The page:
Establishing Digital Trust: Don't Sacrifice Security for Convenience
In the fight to help secure and remediate modern security risks, there is need for a host of professionals with the certified skills to get the job done.
But what happens when there is no certification for the skill that is needed?
That's the situation that the Information Security industry is dealing with when it comes to forensics. As it stands, there are no certified cyber forensics professionals, but that's a situation that is likely to soon change.
The International Information Systems Security Certification Consortium (ISC)2 recently announced the Certified Cyber Forensics Professional (CCFP) credential. (ISC)2 is no stranger to world of IT certification, as it is the organization behind the influential Certified Information Systems Security Professional (CISSP) designation.https://o1.qnsr.com/log/p.gif?;n=203;c=204650394;s=9477;x=7936;f=201801171506010;u=j;z=TIMESTAMP;a=20392931;e=i
"It has become obvious to us that the forensics field is growing fast," Hord Tipton, executive director of (ISC)2, told eSecurity Planet. "The driver of that is the increase in breaches, which is driving demand for sophisticated forensics knowledge and experience."
Tipton explained that forensics overall has become a broad field. In the cyber-security context, a forensics professional needs to be able to understand why an incident occurred and what steps can be taken to prevent a similar incident from occurring in the future.
Deep Cyber Savvy
"For the CCFP credential, we like to think of it as the mother of all forensics credentials," Tipton said. "We're trying to develop something that educates and evaluates the deep experience of individuals in the forensics world."
The ISC(2)'s existing CISSP designation already includes some forensics components, though Tipton stressed that the CCFP is much more involved. He explained that the CISSP provides a base level knowledge of forensics.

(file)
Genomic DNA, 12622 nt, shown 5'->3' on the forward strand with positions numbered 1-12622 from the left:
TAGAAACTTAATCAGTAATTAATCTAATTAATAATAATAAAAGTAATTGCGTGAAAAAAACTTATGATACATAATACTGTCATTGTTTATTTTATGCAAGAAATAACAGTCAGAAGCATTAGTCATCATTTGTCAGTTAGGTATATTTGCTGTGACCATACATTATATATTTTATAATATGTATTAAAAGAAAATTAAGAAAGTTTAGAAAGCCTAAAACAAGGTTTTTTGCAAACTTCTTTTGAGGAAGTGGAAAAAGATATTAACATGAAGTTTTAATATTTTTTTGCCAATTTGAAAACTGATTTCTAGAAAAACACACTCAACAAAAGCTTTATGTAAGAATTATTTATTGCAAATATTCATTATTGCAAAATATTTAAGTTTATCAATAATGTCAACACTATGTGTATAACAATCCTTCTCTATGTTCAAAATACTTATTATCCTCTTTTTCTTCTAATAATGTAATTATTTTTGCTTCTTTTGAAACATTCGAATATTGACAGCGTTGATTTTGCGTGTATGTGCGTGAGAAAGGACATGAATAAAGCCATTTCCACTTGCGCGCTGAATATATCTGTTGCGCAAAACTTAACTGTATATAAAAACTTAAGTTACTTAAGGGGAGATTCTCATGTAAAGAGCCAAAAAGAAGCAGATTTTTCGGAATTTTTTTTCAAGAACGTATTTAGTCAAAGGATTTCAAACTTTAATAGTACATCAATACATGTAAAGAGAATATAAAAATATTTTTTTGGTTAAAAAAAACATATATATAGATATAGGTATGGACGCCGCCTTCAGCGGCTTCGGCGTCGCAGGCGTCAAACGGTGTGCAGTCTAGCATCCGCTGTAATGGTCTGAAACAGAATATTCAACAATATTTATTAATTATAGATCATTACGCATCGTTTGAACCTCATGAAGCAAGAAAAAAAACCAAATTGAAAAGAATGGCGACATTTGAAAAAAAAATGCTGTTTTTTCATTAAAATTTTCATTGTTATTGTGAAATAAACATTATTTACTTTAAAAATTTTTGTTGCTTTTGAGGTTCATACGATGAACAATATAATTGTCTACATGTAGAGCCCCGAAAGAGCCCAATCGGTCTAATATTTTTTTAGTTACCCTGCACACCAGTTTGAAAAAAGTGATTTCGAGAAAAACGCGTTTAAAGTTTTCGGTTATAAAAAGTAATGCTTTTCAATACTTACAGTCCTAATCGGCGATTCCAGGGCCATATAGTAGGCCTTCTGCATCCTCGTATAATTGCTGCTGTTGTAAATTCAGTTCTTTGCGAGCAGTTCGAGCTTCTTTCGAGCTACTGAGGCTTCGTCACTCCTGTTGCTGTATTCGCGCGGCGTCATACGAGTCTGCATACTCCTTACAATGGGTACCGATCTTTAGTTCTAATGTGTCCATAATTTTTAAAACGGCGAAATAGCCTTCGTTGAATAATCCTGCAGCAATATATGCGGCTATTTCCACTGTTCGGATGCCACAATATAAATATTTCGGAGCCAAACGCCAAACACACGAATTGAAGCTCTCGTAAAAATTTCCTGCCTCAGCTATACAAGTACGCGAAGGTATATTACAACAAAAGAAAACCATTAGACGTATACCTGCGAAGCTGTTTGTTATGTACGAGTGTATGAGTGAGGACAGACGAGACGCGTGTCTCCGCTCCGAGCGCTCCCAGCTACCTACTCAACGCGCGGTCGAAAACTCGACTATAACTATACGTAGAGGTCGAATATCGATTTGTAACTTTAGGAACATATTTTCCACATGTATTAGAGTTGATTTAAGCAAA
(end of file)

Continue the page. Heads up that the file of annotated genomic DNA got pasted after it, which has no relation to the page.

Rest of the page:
"The CCFP will be our most technical credential, and it will be very difficult for people to obtain," Tipton said. "It's not a credential that we built for volume."
As part of the CCFP, Tipton explained that there are six core domains of knowledge including: Legal & Ethical Principles, Investigations, Forensic Science, Digital Forensics, Application Forensics and Hybrid & Emerging Technologies.
From a legal perspective, a CCFP will need to understand a given country's legal frameworks and regulations.
While there are people that have forensics knowledge in one or two of the domains that ISC(2) is covering, Tipton doesn't think it'll be easy to find people that are experienced in all of them. The goal with the CCFP is to be able to certify an individual that is truly an expert.
"When this person sits on the stand and is cross-examined by an attorney, there will be no question that they know what they are doing," Tipton said.
While the CCFP designation has now been created, there won't be any individuals holding the designation until the end of the year. The first examination for the CCFP is currently set for October.
Sean Michael Kerner is a senior editor at eSecurity Planet and InternetNews.com. Follow him on Twitter @TechJournalist.